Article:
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Caring for Birds by Karen Walker

 

We have a fantastic variety of bird life with which we share this island. How many people on the mainland get to chase kaka from their fruit trees, have fat kereru feeding in their gardens, morepork dueting outside, banded rails peeping hopefully in the door or vying with the kingfisher for your garden snails, pateke puddling in the bays, and a multitude of other land and seabirds as part of everyday life? This is what inspired me to learn how to care for sick and injured birds.

Even with the best intentions in the world you can do harm. Iíve made many mistakes myself so here are a few basic doís and doníts to remember which will greatly increase a birds chances of survival.

The first consideration when dealing with wild birds is to remember they are just that ó wild. Tempting as it may be they can never be pets. They have a right to freedom, to fly, and make a choice of environment, food, and a mate.

If you find a sick or injured bird it is important to keep handling and contact with people to a minimum as all handling causes stress. Any wild bird that is very quiet, appears tame or unafraid is a very, very stressed bird ó it canít fly or run away in order to keep a safe distance. And stress is extremely bad news for birds.

Obviously in order to examine and treat birds, handling is necessary but if you havenít had experience of what to look for it is better to leave it to someone who has, thereby eliminating unnecessary handling.

Always keep domestic pets away, as natural predators they cause immediate stress with close proximity.

Because birds cant tell you what is wrong, it can be helpful to watch for a short time ( if circumstances allow) and notice its general behaviour. Is it fluffed up, looking cold and miserable, not trying very hard to escape, can not walk, stand up or fly? Is it normally where you would see that sort of bird? All these observations can be clues for diagnosing the problem. You can always phone if youíre not sure whether to intervene or not.

So what can you do if you find a bird that needs help? If a bird has flown into a window a quiet half hour may see it up and off, providing cats and dogs can be kept away. However, if the bird doesnít look like moving before dark something needs to be done. Same applies to any injured or sick bird that is in danger if left where it is.

A relatively easy method of capture is to throw a towel or sheet (or whatever you have with you) over the bird then pick the whole lot up. This keeps a safe distance from beaks and claws, avoids chasing which is stressful, or grabbing at wings ,tails, or legs. Be wary of beaks near your face and eyes, it is surprising how far a long neck can stretch - seashore birds such as gannets and shags have sharp beaks for hanging onto wriggling fish.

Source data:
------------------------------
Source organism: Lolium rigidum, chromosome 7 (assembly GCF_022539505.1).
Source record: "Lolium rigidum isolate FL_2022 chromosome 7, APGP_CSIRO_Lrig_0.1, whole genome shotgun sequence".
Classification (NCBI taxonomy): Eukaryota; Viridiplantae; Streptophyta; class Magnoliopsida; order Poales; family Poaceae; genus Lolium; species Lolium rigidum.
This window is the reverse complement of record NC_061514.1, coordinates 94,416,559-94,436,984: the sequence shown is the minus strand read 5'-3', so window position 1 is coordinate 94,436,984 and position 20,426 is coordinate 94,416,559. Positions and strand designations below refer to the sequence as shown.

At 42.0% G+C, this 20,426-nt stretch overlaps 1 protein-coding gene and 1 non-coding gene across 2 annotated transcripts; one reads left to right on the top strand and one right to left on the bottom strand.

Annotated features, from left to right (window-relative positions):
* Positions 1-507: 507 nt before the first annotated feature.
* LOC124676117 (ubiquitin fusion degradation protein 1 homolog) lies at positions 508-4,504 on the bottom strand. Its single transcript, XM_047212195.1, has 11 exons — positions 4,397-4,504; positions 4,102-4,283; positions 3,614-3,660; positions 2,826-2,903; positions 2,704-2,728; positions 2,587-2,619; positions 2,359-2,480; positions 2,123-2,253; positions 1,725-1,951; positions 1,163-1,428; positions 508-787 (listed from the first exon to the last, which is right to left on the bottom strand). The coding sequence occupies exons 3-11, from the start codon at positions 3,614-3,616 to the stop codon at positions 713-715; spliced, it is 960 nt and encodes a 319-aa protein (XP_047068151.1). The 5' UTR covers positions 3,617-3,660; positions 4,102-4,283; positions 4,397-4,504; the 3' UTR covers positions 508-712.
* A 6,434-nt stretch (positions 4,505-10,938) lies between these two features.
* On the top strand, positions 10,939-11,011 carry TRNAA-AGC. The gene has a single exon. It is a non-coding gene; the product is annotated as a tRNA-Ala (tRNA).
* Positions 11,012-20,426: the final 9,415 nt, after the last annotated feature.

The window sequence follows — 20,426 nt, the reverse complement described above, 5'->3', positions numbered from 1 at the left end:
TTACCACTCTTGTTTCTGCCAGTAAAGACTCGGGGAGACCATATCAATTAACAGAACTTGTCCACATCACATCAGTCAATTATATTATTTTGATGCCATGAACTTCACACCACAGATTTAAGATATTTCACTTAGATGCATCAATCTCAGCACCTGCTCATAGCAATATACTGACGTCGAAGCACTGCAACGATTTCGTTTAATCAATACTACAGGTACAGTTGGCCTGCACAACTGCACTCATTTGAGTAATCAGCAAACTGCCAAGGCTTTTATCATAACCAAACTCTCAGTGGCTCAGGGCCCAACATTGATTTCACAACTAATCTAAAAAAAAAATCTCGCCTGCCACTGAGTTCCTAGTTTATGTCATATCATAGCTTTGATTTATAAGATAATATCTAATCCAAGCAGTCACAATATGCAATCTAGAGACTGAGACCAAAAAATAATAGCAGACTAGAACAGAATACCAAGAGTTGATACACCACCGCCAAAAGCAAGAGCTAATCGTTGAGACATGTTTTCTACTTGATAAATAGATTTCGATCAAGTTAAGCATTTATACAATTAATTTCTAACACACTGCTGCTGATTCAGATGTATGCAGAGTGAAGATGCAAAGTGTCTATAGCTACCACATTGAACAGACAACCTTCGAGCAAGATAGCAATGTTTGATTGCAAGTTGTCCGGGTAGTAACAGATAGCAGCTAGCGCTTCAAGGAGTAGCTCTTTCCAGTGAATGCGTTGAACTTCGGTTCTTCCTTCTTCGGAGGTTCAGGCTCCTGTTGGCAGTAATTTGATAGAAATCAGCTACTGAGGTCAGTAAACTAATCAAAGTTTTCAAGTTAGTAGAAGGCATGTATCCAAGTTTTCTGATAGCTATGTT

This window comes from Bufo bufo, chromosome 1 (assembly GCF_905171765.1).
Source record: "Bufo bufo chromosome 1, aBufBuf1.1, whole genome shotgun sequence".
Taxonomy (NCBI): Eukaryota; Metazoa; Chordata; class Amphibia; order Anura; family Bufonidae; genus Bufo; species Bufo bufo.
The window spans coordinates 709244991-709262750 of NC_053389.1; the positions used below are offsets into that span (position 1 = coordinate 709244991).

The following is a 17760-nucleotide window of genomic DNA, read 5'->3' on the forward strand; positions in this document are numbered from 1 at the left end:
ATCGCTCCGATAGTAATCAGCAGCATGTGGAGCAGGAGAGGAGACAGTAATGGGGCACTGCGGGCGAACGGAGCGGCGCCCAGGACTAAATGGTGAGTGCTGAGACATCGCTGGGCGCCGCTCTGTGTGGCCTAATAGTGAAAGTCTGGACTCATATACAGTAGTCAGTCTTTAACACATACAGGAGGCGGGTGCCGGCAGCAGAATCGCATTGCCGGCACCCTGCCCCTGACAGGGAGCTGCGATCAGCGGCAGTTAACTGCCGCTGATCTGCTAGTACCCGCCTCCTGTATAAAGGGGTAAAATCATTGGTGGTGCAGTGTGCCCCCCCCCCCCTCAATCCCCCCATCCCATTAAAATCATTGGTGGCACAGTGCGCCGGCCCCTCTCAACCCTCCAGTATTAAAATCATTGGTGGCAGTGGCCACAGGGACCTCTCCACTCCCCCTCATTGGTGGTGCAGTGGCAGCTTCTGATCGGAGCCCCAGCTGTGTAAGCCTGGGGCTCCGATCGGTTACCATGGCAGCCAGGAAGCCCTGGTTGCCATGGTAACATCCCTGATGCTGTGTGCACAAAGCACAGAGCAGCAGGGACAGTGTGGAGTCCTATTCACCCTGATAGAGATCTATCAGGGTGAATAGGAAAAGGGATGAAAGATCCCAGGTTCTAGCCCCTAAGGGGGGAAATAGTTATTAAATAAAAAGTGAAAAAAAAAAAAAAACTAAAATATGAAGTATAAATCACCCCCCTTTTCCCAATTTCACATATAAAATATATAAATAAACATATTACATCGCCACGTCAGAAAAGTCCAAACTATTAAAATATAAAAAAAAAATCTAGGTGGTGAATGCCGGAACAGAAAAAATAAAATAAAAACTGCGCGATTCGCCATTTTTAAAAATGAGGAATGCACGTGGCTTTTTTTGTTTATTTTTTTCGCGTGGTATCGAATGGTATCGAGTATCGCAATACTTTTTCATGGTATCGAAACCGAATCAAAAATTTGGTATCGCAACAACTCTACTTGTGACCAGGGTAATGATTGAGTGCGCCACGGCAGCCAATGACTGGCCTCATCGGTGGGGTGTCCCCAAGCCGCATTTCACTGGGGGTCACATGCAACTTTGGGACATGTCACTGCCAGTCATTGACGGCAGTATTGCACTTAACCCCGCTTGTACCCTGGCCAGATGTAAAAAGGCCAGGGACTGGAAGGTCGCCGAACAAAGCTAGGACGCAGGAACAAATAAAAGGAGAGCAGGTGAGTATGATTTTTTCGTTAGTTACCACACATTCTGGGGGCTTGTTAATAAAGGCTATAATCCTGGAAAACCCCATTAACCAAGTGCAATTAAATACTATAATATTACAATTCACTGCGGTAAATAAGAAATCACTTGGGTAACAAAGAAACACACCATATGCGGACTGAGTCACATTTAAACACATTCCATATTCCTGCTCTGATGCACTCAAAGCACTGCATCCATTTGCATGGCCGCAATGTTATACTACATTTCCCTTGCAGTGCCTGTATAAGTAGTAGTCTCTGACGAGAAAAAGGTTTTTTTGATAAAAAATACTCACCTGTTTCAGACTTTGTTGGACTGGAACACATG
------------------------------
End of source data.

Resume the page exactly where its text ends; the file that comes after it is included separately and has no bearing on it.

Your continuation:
For safe transport a good choice, if possible, is a cardboard box, holes punched into the sides for air and big enough for the bird to turn round. Failing that, whatever is at hand to contain the bird without harming it. Scrunched up newspaper or material of some sort on the bottom avoids the bird slipping round, and place a cover over the top.

Then call Bird Rescue.

Before I collect the bird or if you canít bring it round right away, put the box in a quiet place away from household noise and activity. Avoid anywhere hot Ė feathers are great insulation and birds can overheat easily.

A big Ďno noí is cuddling , patting, kissing, or bringing your face close. This may not worry domestic pets but its really scary for wild birds, a face coming close means youíre going to be eaten.

Never ever wash a bird with soap or shampoo. Birds may need washing in extreme circum-stances and only by an experienced person. Washing removes all the oil from the feathers which is what keeps birds waterproof. Without the oil birds get wet through to their skin and very cold. Theyíre unable to keep warm or fly and can not safely swim. After washing, utmost care is needed until re-oiling is complete.

Experience is equally important when it comes to feeding. Wherever possible a natural diet should be followed ó Iím forever digging up my precious worms, stalking round after insects, collecting berries, or delving in rock pools in my quest for food. Only with a very sick or defiant bird tube or force-feeding may be necessary ó please donít try either. Its very easy for a stressed bird to inhale food which leads to respiratory problems and an otherwise healthy bird might die. A very hungry bird might eat what you put in front of it but because everything is strange, most will initially need help and encouragement.

If you find a baby bird which has fallen from its nest, been too enthusiastic trying to follow its parents or left behind, make every effort possible to find the nest or parents and put the bird back. If you need help with where to look or what to look for, Iím happy to do whatever I can or offer suggestions.

I know its really tempting to keep them ó theyíre all so cute, but replacing the chicks gives them the best chance of relating properly to their own species and going on to raise chicks knowing what to do. Itís really easy to give birds the wrong messages about who feeds them, where to live, what their mates should look like, and what type of food to eat.

The purpose of bird rescue is to help the bird recover, provide rehabilitation, then ultimately release it back into the wild. Knowledge of each birds rehabilitation needs is essential for a successful release. Unfortunately, not every bird can be saved and some must be euthanized but each bird saved is well worth the effort.

I would like to thank all members of the public who have cared enough to contact me about birds in need of help. I can be found at 134 Puriri Rd, Tryphena, just past the stone bridge, or contacted on 4290478.